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In their 2003 JavaPolis presentation (slides), Jon Tirsén & Aslak Hellesøy had an amusing analogy with a Girl object that needs a Boy to kiss. I seem to remember that the BoyFactory is sometimes known as a 'nightclub', but that's not in the slides.

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With (of course) no intent to imply the obvious (much better) analogy which relies on pregnancy "dependencies" and how they are "Injected" –  Charles Bretana Jan 8 '09 at 14:57
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Another analogy: let us say you are a developer and whenever you like you order computer science books from the market directly - you know the sellers and their prices. In fact your company might have a preferred seller and you contact them directly. All this works fine but may be a new seller is now offering better prices and your company wants to change the 'preferred' seller.

At this point you have to make the following changes - update the contact details (and other stuff) so as to use the new seller. You still place the order directly.

Now consider we introduce a new step in between, there is a 'library' officer in the company and you have to go through him to get the books. While there is a new dependency, you are now immune to any changes to the seller: either the seller changes mode of payment or the seller himself is changed, you now simply put an order to the librarian and he gets the books for you.

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Think of it as a realisation of the "Inversion of Control" pattern. I guess, your problem is, you are so used to it, you don't realize it's that simple.

Let's start at the beginning.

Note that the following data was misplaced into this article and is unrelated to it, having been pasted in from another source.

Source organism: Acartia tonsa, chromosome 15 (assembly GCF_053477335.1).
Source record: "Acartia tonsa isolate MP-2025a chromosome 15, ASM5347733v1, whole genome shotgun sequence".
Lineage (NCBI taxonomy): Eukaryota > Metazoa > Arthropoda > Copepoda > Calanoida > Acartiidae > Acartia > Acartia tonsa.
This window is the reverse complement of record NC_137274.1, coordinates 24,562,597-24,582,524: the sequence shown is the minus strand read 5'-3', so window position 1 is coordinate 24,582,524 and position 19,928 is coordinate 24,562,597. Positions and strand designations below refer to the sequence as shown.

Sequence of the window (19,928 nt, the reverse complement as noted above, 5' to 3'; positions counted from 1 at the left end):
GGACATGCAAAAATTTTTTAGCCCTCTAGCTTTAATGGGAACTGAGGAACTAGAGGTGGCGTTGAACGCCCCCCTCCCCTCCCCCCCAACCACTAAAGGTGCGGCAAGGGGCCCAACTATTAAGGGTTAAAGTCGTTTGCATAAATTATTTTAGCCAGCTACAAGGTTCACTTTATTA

In the early days programs followed a given path through the code. The order of the called functions was given by the programmer.

In interactive programs, e.g. mostly ANY program, you can not say, which function is called at what time. Just look at a GUI or website. You can not say, at what time what button or link is clicked. So the "control" of what's happening is no longer at the program, it's at an outer source. The "control" has been inverted. The function is no longer "acting" it is instead "listening". Think of the hollywood principle: "Don't call us, we call you". A listener is a good example for a realisation of this pattern.

IoC is realized by functions or "methods" in the "object oriented world" of today.

"Dependency Injection" now means the same, but not for "methods", which do something, but for "objects", which hold data.

The data is no longer part of the object holding it. It is "injected" into the object at runtime. To stay in hollywood, think of a film star, playing golf to talk about the business, but to keep in shape, she hungers herself down, minimizing her muscle weight and therefore she is only able to carry one club at a time.

So, on the golf course her game would heavily depend on the one club, she is carrying.